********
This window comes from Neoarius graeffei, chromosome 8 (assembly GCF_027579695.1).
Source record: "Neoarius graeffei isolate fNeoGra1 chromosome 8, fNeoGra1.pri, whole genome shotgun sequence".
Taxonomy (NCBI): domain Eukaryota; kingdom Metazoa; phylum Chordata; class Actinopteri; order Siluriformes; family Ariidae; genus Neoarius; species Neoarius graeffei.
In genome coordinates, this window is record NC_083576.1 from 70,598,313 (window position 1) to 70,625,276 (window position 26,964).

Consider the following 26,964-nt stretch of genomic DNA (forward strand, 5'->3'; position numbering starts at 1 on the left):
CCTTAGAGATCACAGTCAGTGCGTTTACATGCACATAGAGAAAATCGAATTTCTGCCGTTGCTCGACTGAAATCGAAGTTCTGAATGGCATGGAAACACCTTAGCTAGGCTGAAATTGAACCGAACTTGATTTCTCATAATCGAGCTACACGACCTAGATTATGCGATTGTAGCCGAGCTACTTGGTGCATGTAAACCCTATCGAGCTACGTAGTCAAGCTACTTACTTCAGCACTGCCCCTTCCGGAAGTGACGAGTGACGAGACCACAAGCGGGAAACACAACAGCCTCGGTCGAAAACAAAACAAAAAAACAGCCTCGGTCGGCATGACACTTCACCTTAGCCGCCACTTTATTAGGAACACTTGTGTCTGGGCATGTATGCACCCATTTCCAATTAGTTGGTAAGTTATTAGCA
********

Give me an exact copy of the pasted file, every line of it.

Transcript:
This window comes from Neoarius graeffei, chromosome 8 (assembly GCF_027579695.1).
Source record: "Neoarius graeffei isolate fNeoGra1 chromosome 8, fNeoGra1.pri, whole genome shotgun sequence".
Taxonomy (NCBI): domain Eukaryota; kingdom Metazoa; phylum Chordata; class Actinopteri; order Siluriformes; family Ariidae; genus Neoarius; species Neoarius graeffei.
In genome coordinates, this window is record NC_083576.1 from 70,598,313 (window position 1) to 70,625,276 (window position 26,964).

Consider the following 26,964-nt stretch of genomic DNA (forward strand, 5'->3'; position numbering starts at 1 on the left):
CCTTAGAGATCACAGTCAGTGCGTTTACATGCACATAGAGAAAATCGAATTTCTGCCGTTGCTCGACTGAAATCGAAGTTCTGAATGGCATGGAAACACCTTAGCTAGGCTGAAATTGAACCGAACTTGATTTCTCATAATCGAGCTACACGACCTAGATTATGCGATTGTAGCCGAGCTACTTGGTGCATGTAAACCCTATCGAGCTACGTAGTCAAGCTACTTACTTCAGCACTGCCCCTTCCGGAAGTGACGAGTGACGAGACCACAAGCGGGAAACACAACAGCCTCGGTCGAAAACAAAACAAAAAAACAGCCTCGGTCGGCATGACACTTCACCTTAGCCGCCACTTTATTAGGAACACTTGTGTCTGGGCATGTATGCACCCATTTCCAATTAGTTGGTAAGTTATTAGCA